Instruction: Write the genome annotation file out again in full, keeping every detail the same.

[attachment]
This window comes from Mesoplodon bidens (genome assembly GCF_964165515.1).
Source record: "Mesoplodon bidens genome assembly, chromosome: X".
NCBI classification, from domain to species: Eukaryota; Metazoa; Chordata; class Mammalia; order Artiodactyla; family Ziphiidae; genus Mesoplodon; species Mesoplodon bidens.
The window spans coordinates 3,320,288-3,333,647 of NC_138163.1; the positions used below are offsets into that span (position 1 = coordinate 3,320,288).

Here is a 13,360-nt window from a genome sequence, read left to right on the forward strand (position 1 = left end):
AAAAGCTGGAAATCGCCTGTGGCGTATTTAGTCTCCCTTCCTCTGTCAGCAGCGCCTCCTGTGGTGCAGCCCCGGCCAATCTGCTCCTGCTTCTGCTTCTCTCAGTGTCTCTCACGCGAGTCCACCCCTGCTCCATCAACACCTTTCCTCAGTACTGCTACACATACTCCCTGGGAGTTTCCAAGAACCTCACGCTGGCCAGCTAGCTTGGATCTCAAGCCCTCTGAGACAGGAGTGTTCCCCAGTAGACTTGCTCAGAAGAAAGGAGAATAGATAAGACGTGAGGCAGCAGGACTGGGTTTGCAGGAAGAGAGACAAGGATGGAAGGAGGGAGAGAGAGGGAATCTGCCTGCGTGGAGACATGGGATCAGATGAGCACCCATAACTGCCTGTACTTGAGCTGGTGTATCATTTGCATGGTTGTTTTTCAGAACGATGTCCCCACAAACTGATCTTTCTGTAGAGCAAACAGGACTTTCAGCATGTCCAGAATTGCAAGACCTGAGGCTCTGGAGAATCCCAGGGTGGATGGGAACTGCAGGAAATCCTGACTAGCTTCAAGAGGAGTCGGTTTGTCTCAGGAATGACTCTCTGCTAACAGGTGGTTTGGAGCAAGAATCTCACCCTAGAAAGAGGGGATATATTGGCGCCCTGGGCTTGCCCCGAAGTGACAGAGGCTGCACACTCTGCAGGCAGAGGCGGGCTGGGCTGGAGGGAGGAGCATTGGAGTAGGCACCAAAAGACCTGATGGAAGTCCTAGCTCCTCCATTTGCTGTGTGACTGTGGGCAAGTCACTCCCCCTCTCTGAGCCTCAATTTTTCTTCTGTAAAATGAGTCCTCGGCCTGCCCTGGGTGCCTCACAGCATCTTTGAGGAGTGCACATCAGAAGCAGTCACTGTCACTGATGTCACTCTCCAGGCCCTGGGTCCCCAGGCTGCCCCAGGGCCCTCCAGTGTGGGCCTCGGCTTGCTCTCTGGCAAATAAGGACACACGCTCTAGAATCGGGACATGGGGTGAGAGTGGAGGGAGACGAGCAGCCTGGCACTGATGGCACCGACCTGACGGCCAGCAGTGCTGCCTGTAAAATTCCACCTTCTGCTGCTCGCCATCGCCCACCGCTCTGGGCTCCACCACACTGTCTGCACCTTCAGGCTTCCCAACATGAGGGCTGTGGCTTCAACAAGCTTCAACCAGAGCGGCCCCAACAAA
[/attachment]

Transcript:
This window comes from Mesoplodon bidens (genome assembly GCF_964165515.1).
Source record: "Mesoplodon bidens genome assembly, chromosome: X".
NCBI classification, from domain to species: Eukaryota; Metazoa; Chordata; class Mammalia; order Artiodactyla; family Ziphiidae; genus Mesoplodon; species Mesoplodon bidens.
The window spans coordinates 3,320,288-3,333,647 of NC_138163.1; the positions used below are offsets into that span (position 1 = coordinate 3,320,288).

Here is a 13,360-nt window from a genome sequence, read left to right on the forward strand (position 1 = left end):
AAAAGCTGGAAATCGCCTGTGGCGTATTTAGTCTCCCTTCCTCTGTCAGCAGCGCCTCCTGTGGTGCAGCCCCGGCCAATCTGCTCCTGCTTCTGCTTCTCTCAGTGTCTCTCACGCGAGTCCACCCCTGCTCCATCAACACCTTTCCTCAGTACTGCTACACATACTCCCTGGGAGTTTCCAAGAACCTCACGCTGGCCAGCTAGCTTGGATCTCAAGCCCTCTGAGACAGGAGTGTTCCCCAGTAGACTTGCTCAGAAGAAAGGAGAATAGATAAGACGTGAGGCAGCAGGACTGGGTTTGCAGGAAGAGAGACAAGGATGGAAGGAGGGAGAGAGAGGGAATCTGCCTGCGTGGAGACATGGGATCAGATGAGCACCCATAACTGCCTGTACTTGAGCTGGTGTATCATTTGCATGGTTGTTTTTCAGAACGATGTCCCCACAAACTGATCTTTCTGTAGAGCAAACAGGACTTTCAGCATGTCCAGAATTGCAAGACCTGAGGCTCTGGAGAATCCCAGGGTGGATGGGAACTGCAGGAAATCCTGACTAGCTTCAAGAGGAGTCGGTTTGTCTCAGGAATGACTCTCTGCTAACAGGTGGTTTGGAGCAAGAATCTCACCCTAGAAAGAGGGGATATATTGGCGCCCTGGGCTTGCCCCGAAGTGACAGAGGCTGCACACTCTGCAGGCAGAGGCGGGCTGGGCTGGAGGGAGGAGCATTGGAGTAGGCACCAAAAGACCTGATGGAAGTCCTAGCTCCTCCATTTGCTGTGTGACTGTGGGCAAGTCACTCCCCCTCTCTGAGCCTCAATTTTTCTTCTGTAAAATGAGTCCTCGGCCTGCCCTGGGTGCCTCACAGCATCTTTGAGGAGTGCACATCAGAAGCAGTCACTGTCACTGATGTCACTCTCCAGGCCCTGGGTCCCCAGGCTGCCCCAGGGCCCTCCAGTGTGGGCCTCGGCTTGCTCTCTGGCAAATAAGGACACACGCTCTAGAATCGGGACATGGGGTGAGAGTGGAGGGAGACGAGCAGCCTGGCACTGATGGCACCGACCTGACGGCCAGCAGTGCTGCCTGTAAAATTCCACCTTCTGCTGCTCGCCATCGCCCACCGCTCTGGGCTCCACCACACTGTCTGCACCTTCAGGCTTCCCAACATGAGGGCTGTGGCTTCAACAAGCTTCAACCAGAGCGGCCCCAACAAA